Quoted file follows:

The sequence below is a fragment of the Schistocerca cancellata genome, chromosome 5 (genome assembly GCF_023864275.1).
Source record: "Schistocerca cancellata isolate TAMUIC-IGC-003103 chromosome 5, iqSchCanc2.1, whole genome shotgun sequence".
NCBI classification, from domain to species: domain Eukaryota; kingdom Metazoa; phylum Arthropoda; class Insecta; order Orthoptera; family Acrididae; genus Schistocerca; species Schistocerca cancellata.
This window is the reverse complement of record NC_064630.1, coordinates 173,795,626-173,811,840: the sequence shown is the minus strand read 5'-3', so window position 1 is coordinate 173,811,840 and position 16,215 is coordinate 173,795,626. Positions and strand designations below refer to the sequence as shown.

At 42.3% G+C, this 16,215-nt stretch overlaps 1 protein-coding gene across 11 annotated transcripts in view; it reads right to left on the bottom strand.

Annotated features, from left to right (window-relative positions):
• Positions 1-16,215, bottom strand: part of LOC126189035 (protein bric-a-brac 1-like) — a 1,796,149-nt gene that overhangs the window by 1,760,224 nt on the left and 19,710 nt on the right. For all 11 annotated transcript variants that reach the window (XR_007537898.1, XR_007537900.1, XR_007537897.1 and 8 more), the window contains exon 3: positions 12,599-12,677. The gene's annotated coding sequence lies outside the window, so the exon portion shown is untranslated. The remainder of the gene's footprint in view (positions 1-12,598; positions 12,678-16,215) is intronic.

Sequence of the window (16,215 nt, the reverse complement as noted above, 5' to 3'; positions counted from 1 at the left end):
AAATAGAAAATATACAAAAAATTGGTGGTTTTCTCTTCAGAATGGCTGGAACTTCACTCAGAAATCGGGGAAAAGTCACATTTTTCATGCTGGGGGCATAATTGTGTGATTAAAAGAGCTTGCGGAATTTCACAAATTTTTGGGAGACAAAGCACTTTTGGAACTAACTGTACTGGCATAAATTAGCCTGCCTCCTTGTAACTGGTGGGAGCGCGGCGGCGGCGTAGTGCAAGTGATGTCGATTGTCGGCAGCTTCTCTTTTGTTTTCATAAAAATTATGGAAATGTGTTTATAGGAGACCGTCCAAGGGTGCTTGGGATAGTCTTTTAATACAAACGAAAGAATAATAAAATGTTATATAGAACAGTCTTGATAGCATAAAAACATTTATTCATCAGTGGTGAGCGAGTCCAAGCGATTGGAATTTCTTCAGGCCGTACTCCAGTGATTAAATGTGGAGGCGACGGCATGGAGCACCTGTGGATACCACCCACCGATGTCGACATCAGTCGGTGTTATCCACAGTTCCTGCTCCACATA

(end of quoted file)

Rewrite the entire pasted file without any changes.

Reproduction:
The sequence below is a fragment of the Schistocerca cancellata genome, chromosome 5 (genome assembly GCF_023864275.1).
Source record: "Schistocerca cancellata isolate TAMUIC-IGC-003103 chromosome 5, iqSchCanc2.1, whole genome shotgun sequence".
NCBI classification, from domain to species: domain Eukaryota; kingdom Metazoa; phylum Arthropoda; class Insecta; order Orthoptera; family Acrididae; genus Schistocerca; species Schistocerca cancellata.
This window is the reverse complement of record NC_064630.1, coordinates 173,795,626-173,811,840: the sequence shown is the minus strand read 5'-3', so window position 1 is coordinate 173,811,840 and position 16,215 is coordinate 173,795,626. Positions and strand designations below refer to the sequence as shown.

At 42.3% G+C, this 16,215-nt stretch overlaps 1 protein-coding gene across 11 annotated transcripts in view; it reads right to left on the bottom strand.

Annotated features, from left to right (window-relative positions):
• Positions 1-16,215, bottom strand: part of LOC126189035 (protein bric-a-brac 1-like) — a 1,796,149-nt gene that overhangs the window by 1,760,224 nt on the left and 19,710 nt on the right. For all 11 annotated transcript variants that reach the window (XR_007537898.1, XR_007537900.1, XR_007537897.1 and 8 more), the window contains exon 3: positions 12,599-12,677. The gene's annotated coding sequence lies outside the window, so the exon portion shown is untranslated. The remainder of the gene's footprint in view (positions 1-12,598; positions 12,678-16,215) is intronic.

Sequence of the window (16,215 nt, the reverse complement as noted above, 5' to 3'; positions counted from 1 at the left end):
AAATAGAAAATATACAAAAAATTGGTGGTTTTCTCTTCAGAATGGCTGGAACTTCACTCAGAAATCGGGGAAAAGTCACATTTTTCATGCTGGGGGCATAATTGTGTGATTAAAAGAGCTTGCGGAATTTCACAAATTTTTGGGAGACAAAGCACTTTTGGAACTAACTGTACTGGCATAAATTAGCCTGCCTCCTTGTAACTGGTGGGAGCGCGGCGGCGGCGTAGTGCAAGTGATGTCGATTGTCGGCAGCTTCTCTTTTGTTTTCATAAAAATTATGGAAATGTGTTTATAGGAGACCGTCCAAGGGTGCTTGGGATAGTCTTTTAATACAAACGAAAGAATAATAAAATGTTATATAGAACAGTCTTGATAGCATAAAAACATTTATTCATCAGTGGTGAGCGAGTCCAAGCGATTGGAATTTCTTCAGGCCGTACTCCAGTGATTAAATGTGGAGGCGACGGCATGGAGCACCTGTGGATACCACCCACCGATGTCGACATCAGTCGGTGTTATCCACAGTTCCTGCTCCACATA